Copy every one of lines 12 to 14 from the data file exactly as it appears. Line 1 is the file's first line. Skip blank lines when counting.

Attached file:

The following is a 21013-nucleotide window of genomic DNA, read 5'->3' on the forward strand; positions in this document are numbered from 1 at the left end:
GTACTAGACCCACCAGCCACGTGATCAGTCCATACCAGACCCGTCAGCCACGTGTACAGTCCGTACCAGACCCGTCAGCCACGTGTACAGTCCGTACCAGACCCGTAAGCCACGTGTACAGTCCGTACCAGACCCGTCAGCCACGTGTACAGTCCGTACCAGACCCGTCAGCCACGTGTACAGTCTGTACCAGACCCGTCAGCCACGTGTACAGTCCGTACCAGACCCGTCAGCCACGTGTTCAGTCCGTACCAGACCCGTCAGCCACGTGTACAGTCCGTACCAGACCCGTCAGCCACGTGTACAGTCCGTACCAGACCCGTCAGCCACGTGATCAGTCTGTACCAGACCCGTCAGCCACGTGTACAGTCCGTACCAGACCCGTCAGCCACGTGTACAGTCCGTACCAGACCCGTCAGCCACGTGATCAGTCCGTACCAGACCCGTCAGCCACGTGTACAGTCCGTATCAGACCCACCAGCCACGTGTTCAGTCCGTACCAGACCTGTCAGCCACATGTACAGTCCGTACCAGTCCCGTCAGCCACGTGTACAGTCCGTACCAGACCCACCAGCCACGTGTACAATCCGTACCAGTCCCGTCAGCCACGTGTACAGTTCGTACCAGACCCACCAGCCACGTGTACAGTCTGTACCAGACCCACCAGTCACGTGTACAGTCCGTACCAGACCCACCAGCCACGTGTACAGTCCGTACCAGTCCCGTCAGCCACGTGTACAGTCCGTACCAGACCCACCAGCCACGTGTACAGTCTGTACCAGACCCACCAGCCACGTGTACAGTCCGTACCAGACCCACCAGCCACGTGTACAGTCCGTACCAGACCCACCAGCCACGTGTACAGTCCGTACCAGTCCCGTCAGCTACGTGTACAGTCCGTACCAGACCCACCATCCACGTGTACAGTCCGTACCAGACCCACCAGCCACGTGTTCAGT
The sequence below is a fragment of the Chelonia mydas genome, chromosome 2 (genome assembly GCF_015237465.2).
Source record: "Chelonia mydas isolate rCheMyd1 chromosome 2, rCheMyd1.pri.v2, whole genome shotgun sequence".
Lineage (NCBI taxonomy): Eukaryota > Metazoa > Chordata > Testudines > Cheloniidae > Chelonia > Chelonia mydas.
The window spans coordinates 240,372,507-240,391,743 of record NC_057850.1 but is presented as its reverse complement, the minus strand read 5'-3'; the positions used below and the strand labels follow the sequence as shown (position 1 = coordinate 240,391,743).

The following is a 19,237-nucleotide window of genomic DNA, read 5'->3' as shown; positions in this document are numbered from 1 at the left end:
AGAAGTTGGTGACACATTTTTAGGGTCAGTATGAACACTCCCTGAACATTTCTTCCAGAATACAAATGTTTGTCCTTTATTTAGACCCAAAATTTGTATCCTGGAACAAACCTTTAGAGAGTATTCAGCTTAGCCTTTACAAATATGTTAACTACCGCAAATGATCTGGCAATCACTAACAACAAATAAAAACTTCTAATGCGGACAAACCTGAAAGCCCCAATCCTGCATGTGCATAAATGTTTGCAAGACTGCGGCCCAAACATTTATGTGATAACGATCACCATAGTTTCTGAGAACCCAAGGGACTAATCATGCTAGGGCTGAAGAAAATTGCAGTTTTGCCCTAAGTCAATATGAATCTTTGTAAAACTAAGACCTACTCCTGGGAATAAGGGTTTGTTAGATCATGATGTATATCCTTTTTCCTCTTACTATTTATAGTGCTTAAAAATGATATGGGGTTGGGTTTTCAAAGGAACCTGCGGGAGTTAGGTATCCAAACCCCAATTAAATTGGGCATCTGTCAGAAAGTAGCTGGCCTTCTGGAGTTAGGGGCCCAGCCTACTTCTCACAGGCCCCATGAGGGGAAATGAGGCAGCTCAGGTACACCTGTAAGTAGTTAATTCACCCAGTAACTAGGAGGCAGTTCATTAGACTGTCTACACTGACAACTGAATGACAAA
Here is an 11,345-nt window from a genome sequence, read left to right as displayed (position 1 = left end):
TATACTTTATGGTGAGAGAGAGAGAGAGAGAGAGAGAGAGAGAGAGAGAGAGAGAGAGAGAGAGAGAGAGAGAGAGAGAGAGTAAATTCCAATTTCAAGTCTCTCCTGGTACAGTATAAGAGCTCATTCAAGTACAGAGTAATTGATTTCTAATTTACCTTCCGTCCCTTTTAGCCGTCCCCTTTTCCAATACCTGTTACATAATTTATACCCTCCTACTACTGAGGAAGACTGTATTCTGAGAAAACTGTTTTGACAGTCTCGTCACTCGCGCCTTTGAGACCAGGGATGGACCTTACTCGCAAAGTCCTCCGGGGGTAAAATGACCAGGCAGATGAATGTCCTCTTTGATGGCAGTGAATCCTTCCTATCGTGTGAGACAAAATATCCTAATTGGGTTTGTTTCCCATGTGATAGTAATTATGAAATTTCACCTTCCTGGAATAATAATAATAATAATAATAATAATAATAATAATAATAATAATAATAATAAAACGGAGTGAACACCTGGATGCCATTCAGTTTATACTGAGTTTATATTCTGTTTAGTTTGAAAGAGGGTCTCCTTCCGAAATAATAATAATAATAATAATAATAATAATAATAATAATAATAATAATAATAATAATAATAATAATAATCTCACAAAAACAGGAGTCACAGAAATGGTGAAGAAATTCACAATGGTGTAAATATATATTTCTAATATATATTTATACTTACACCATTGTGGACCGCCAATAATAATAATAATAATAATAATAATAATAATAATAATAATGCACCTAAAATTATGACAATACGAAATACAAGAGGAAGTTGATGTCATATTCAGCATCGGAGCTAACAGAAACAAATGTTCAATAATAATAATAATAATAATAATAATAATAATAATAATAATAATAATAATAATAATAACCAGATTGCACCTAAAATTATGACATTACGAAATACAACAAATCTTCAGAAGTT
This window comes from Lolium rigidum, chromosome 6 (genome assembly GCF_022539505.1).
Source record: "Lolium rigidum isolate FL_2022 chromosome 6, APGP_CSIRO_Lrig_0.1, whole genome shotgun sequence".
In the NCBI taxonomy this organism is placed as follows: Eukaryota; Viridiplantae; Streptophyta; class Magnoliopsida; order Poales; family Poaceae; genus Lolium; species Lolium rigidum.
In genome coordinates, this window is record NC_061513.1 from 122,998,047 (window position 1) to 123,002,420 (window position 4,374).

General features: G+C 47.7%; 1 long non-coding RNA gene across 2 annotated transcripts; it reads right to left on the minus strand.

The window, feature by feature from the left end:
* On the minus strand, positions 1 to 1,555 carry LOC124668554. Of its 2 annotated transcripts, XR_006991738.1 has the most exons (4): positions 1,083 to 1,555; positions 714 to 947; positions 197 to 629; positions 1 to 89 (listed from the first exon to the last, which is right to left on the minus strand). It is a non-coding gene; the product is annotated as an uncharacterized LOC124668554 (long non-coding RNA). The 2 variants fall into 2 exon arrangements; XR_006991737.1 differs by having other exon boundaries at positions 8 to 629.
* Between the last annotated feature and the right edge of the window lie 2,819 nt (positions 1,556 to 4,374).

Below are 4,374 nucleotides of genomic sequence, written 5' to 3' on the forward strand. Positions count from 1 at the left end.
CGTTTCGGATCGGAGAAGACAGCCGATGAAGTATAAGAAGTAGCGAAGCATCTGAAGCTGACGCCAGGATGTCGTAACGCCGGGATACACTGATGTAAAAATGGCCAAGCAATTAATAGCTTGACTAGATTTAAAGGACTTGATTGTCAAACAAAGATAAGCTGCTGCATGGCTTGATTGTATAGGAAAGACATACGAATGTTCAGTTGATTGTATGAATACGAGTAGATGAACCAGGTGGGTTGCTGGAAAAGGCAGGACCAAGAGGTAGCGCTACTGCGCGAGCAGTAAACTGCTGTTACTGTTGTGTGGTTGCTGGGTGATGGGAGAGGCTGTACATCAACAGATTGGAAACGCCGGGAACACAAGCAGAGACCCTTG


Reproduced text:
Source record: "Lolium rigidum isolate FL_2022 chromosome 6, APGP_CSIRO_Lrig_0.1, whole genome shotgun sequence".
In the NCBI taxonomy this organism is placed as follows: Eukaryota; Viridiplantae; Streptophyta; class Magnoliopsida; order Poales; family Poaceae; genus Lolium; species Lolium rigidum.
In genome coordinates, this window is record NC_061513.1 from 122,998,047 (window position 1) to 123,002,420 (window position 4,374).